During Cyble’s routine Open-Source Intelligence (OSINT) research, we came across a Twitter post wherein researchers mentioned a malware that has a name and icon similar to the legitimate anti-virus app, McAfee. While analyzing the malware we observed that the package name of the malicious app was com.escobar.pablo. Further research helped us identify this malware as a new variant of the popular banking Trojan, Aberebot. Besides stealing sensitive information such as login credentials using phishing overlays, Aberebot has also targeted customers of 140+ banks and financial institutions across 18 countries.
Cyble Research Labs has identified new features in this Aberebot variant, such as stealing data from Google Authenticator and taking the control of compromised device screens using VNC, etc. Threat Actors (TAs) have named the new variant as Escobar and published the feature details of the variant in a cybercrime forum, as shown in the figure below.
APK Metadata Information
- App Name: McAfee
- Package Name: com.escobar.pablo
- SHA256 Hash: a9d1561ed0d23a5473d68069337e2f8e7862f7b72b74251eb63ccc883ba9459f
Figure 2 shows the metadata information of an application.
The figure below shows the application icon and name displayed on the Android device.
The malware requests users for 25 different permissions, of which it abuses 15. These dangerous permissions are listed below.
|READ_SMS||Access SMSes from the victim’s device.|
|RECEIVE_SMS||Intercept SMSes received on the victim’s device|
|READ_CALL_LOG||Access Call Logs|
|READ_CONTACTS||Access phone contacts|
|READ_PHONE_STATE||Allows access to phone state, including the current cellular network information, the phone number and the serial number of the phone, the status of any ongoing calls, and a list of any Phone Accounts registered on the device.|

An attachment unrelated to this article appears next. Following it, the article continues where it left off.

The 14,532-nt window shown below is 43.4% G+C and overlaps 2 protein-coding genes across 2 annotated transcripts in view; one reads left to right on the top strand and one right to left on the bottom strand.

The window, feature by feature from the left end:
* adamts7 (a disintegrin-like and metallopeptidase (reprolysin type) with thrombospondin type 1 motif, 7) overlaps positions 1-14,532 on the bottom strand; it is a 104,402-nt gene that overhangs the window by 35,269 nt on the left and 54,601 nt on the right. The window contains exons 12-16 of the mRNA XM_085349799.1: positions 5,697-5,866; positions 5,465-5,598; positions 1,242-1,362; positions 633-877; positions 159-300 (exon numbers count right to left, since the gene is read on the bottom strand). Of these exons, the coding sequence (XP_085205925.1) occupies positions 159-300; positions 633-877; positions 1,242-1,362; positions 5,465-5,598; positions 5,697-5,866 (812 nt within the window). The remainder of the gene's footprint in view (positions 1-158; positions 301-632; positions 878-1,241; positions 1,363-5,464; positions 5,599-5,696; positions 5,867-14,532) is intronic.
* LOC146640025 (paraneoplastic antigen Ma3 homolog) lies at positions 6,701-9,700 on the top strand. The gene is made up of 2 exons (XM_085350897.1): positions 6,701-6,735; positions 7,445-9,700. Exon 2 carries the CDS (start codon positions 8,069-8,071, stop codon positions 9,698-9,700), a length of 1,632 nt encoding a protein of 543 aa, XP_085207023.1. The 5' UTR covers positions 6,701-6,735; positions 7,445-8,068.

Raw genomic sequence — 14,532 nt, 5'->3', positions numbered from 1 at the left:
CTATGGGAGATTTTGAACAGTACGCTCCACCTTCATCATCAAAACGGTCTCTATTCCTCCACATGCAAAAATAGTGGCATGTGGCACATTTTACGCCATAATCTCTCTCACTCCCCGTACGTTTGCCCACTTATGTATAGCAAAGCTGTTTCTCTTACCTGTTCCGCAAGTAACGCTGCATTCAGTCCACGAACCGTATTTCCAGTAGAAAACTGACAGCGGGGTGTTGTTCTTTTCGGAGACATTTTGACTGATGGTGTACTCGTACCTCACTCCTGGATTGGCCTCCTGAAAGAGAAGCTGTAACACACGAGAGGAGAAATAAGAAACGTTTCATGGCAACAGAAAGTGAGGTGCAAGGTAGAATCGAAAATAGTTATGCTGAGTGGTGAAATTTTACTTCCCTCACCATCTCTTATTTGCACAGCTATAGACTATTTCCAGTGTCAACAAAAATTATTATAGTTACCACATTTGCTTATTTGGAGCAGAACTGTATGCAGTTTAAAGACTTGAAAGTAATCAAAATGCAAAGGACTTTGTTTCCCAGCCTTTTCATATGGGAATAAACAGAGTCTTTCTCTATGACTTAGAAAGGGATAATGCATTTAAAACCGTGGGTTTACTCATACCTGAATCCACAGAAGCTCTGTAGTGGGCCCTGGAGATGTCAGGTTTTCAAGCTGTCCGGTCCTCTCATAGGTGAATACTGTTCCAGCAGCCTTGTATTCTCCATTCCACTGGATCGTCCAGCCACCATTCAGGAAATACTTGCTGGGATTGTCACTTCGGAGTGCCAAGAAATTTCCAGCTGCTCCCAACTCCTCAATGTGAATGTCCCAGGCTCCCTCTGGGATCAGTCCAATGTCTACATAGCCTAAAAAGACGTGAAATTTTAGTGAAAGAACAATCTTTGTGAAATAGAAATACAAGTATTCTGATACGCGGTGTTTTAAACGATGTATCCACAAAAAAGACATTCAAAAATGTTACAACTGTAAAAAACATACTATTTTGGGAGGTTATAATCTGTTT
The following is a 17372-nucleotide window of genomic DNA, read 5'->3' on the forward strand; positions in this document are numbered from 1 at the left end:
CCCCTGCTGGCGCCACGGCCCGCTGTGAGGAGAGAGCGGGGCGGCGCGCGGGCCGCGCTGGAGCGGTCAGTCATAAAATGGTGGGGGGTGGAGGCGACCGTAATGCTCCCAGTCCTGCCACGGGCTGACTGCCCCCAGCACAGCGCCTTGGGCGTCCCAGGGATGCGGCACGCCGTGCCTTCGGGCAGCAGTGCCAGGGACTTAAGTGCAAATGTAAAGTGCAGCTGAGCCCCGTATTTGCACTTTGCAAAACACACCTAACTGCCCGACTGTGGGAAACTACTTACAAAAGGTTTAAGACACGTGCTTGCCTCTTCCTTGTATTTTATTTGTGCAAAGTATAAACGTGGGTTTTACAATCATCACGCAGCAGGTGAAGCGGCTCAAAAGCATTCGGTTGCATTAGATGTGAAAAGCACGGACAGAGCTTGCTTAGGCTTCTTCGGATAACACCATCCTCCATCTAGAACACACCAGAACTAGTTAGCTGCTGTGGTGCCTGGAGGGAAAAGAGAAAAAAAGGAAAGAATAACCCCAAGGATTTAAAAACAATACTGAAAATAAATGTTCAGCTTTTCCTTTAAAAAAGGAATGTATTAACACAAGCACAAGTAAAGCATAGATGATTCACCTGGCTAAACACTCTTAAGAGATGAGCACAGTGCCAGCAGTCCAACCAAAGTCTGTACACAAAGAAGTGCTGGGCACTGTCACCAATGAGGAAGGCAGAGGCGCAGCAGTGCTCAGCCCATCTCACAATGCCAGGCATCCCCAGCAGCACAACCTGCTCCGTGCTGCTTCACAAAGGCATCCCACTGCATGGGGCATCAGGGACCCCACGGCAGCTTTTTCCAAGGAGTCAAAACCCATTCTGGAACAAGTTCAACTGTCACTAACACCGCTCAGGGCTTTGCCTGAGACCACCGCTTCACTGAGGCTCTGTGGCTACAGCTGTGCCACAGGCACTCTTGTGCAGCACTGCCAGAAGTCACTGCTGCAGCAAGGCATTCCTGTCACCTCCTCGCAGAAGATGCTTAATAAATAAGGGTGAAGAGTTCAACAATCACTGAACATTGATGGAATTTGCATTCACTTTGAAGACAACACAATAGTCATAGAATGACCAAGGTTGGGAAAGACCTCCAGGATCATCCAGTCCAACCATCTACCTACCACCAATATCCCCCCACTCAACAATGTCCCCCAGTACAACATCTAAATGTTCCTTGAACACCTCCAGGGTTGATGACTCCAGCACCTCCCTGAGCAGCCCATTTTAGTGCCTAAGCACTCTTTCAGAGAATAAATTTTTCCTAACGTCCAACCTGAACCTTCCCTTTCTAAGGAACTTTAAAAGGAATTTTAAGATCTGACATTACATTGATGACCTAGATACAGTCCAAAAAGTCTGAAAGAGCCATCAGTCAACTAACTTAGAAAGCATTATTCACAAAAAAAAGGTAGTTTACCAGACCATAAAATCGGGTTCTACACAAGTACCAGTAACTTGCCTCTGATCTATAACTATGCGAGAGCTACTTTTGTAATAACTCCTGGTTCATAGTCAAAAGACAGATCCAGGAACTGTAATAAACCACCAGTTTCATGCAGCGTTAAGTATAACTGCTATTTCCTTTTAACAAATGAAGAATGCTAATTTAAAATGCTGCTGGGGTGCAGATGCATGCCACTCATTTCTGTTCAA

|RECORD_AUDIO||Allows the app to record audio with the microphone, which has the potential to be misused by attackers|
|ACCESS_COARSE_LOCATION||Allows the app to get the approximate location of the device network sources such as cell towers and Wi-Fi.|
|ACCESS_FINE_LOCATION||Allows the device’s precise location to be detected by using the Global Positioning System (GPS).|
|SEND_SMS||Allows an application to send SMS messages.|
|CALL_PHONE||Allows an application to initiate a phone call without going through the Dialer user interface for the user to confirm the call.|
|WRITE_EXTERNAL_STORAGE||Allows the app to write or delete files in the device’s external storage|
|READ_EXTERNAL_STORAGE||Allows the app to read the contents of the device’s external storage|
|WRITE_SMS||Allows the app to modify or delete SMSes|
|GET_ACCOUNTS||Allows the app to get the list of accounts used by the phone|
|DISABLE_KEYGUARD||Allows the app to disable the keylock and any associated password security|